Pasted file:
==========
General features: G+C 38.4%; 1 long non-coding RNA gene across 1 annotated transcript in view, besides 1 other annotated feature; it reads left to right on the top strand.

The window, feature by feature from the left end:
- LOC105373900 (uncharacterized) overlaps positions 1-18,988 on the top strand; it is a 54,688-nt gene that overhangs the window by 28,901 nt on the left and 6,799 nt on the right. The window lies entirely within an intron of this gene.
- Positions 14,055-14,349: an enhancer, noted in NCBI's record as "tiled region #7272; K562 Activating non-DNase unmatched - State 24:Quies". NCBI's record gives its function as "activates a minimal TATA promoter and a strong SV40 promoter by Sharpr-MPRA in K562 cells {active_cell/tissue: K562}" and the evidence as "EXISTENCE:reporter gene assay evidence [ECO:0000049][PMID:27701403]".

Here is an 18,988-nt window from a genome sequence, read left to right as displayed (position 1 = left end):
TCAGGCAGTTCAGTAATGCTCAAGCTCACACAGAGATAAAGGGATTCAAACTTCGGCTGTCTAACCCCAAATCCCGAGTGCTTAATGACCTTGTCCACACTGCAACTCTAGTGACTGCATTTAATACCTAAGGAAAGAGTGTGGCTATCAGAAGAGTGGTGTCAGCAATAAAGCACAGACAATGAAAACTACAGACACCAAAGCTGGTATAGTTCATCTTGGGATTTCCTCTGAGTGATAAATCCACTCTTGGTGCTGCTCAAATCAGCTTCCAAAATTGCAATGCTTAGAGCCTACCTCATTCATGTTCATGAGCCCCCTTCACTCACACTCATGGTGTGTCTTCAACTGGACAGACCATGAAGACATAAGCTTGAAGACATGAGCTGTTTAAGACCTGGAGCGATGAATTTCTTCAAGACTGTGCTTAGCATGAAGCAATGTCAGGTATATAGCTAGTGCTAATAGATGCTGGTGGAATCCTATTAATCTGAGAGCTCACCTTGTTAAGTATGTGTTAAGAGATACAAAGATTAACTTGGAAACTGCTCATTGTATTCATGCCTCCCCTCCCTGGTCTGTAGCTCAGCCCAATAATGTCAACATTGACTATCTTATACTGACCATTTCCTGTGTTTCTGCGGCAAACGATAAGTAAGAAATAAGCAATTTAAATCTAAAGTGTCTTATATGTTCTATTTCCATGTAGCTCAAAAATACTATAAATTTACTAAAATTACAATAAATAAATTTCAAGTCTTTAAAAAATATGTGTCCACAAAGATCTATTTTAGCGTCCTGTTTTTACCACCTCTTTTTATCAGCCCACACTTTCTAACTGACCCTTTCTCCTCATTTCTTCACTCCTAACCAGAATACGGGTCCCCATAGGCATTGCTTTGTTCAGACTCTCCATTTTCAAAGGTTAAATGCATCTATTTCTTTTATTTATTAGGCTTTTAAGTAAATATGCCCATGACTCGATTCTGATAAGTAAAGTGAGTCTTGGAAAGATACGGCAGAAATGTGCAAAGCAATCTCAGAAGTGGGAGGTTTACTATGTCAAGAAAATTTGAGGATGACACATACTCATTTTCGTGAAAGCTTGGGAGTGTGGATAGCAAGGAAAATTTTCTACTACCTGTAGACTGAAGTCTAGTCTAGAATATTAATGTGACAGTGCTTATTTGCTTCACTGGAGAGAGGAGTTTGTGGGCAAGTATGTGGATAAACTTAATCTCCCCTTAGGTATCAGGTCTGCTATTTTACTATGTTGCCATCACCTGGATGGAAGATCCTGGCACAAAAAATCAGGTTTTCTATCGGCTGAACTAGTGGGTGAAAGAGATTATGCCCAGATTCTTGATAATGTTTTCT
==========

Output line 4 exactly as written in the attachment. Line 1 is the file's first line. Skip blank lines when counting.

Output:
- Positions 14,055-14,349: an enhancer, noted in NCBI's record as "tiled region #7272; K562 Activating non-DNase unmatched - State 24:Quies". NCBI's record gives its function as "activates a minimal TATA promoter and a strong SV40 promoter by Sharpr-MPRA in K562 cells {active_cell/tissue: K562}" and the evidence as "EXISTENCE:reporter gene assay evidence [ECO:0000049][PMID:27701403]".